The shaping of the Great Lakes’ geographic, economic and cultural history by ice is revealed in a documentary set to be finished in late April.
Producers of Project: Ice used high-definition cameras to capture spectacular scenes of ice on the lakes as well as intimate portraits of residents’ connection to the wonders of winter, said Bill Kleinert, executive producer and director for the film.
“Ice has been involved in so many aspects of the Great Lakes, right from its original creation from glaciation, on through the present and the development of its culture, economy, shipping, navigation (and) commerce,” Kleinert said.
The Cleveland native began the project two years ago to document the historic car ferries on the Straits of Mackinac. But it evolved into something bigger and more illustrative of the entire Great Lakes region, he said.
“I went to college with people who have never been (to the Great Lakes), don’t know what they’re about, don’t really care to know,” said the film’s editor Kevin Kusina. “I wanted to open people’s eyes, quite literally, on this…spectacular place, a beautiful area worth saving on many levels and worth coming to see – the whole Michigan/Midwest way of life that is so much more different from the East coast.”
Dogsledding, ice climbing, wind surfing, winter tourism and ice fishing are just the tip of the iceberg in this film.
Ice also impacts the region’s economy, in ways large and small, Kleinert said. The film depicts commerce brought to the states through the Soo Locks by 1,000-foot commercial vessels like the Paul R. Tregurtha, flagship of the Interlake Steamship Co.
It features ice-breaking boats like the U.S. Coast Guard’s Mackinaw, which routes through ice-clogged shipping lanes to enable that trade.
But it also shows small impacts, like that of the ice bridge connecting St. Ignace, Mich. to Mackinac Island. Snowmobilers and other tourists have crossed the bridge for generations as a long-standing tradition.
“When they deem it’s safe…they (do) what they call ‘brush the trail’ which is where they take old Christmas trees and they stick them in the ice every, I don’t know, 100 feet or 200 feet, and mark a trail that they deem to be a safe path,” Kleinert said.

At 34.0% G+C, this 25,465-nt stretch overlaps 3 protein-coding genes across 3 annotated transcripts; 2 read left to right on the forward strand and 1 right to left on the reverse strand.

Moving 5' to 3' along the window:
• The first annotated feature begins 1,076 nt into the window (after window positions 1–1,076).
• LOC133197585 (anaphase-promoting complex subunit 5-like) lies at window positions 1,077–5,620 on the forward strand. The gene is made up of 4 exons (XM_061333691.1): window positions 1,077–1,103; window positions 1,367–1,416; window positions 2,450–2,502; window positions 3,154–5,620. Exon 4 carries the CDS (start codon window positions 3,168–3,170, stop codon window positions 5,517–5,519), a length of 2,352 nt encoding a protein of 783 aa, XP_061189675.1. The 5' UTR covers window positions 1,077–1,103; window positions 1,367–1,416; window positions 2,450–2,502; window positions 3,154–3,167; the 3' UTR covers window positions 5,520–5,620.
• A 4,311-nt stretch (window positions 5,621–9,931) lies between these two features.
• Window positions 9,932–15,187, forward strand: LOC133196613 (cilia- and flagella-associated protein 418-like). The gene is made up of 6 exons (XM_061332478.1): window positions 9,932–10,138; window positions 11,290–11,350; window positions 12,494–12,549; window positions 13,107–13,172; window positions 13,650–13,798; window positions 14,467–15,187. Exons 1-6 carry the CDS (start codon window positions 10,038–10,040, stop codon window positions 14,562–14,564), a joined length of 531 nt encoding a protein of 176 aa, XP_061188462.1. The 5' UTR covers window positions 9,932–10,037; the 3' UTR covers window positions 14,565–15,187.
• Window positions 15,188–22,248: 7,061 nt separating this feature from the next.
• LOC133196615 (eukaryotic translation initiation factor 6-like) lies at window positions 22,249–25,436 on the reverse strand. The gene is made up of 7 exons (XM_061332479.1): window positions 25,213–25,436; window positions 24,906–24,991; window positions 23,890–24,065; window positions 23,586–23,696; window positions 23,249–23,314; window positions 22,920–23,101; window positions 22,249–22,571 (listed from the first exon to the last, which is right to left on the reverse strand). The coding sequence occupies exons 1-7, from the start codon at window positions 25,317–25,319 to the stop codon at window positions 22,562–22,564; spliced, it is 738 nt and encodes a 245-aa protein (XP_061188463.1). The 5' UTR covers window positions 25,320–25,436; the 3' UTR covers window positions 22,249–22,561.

“One of the things that’s surprising is how much of the historical tradition is still alive today in social practice in various parts of the region,” said Althea Middleton-Detzner, the post-production coordinator the film. “It’s really cool to see…those practices being carried on today.”
Such traditions may be endangered by climate change, Kleinert said.
“As our interviews evolved…we began hearing people from all walks of life mention climate change to us.”
The film’s adviser on climate science is Henry Pollack, a geophysicist at the University of Michigan who shares the 2007 Nobel Peace Prize award with former Vice President Al Gore.
Pollack wrote “A World Without Ice” and got the international award for his work on the Intergovernmental Panel on Climate Change, a United Nations body commissioned to investigate climate change. He is featured in two of the film’s 25 interviews.
But the film isn’t just about science.
Other interviews are with members of a family that uses ice fishing as a bonding experience.
“There have been many places where ice has not formed now (and) that has disrupted otherwise normal cultural heritage and ability to get out and enjoy the lakes in winter,” Kleinert said.
Another scene features ice climbing at Pictured Rocks National Lakeshore in Michigan’s Upper Peninsula.
“We had the good fortune to be invited with one of the top ice climbers in the world to go and see how the sport works and it was really, really fascinating,” he said. Kusina got footage by climbing a cliff himself. Most camera operators would be reluctant to scale an ice-covered cliff with $150,000 worth of equipment
“It was great,” Kusina said. “I got to use some of my old boy scout skills.”
Most of the production crew grew up in the Great Lakes region enjoying what the icy season offers, said Kleinert. “It can be a truly beautiful and spectacular place to experience in the winter. Unfortunately I think that there are many residents of the Great Lakes basin, about roughly 40 million residents…and many of them have never experienced these aspects of winter. So we hope this will introduce some people…to things that are available to them right in their back yard.”
The producers have completed filming and are working with the Emmy-award-winning PixelDust studios in preparing animations for the film. They are targeting a “pretty major” location right on the Great Lakes for its world premier, according to Kleinert, but would not disclose where.
The project is funded by Tillinghast Reid WorldWide, a Washington, D.C.-based production company.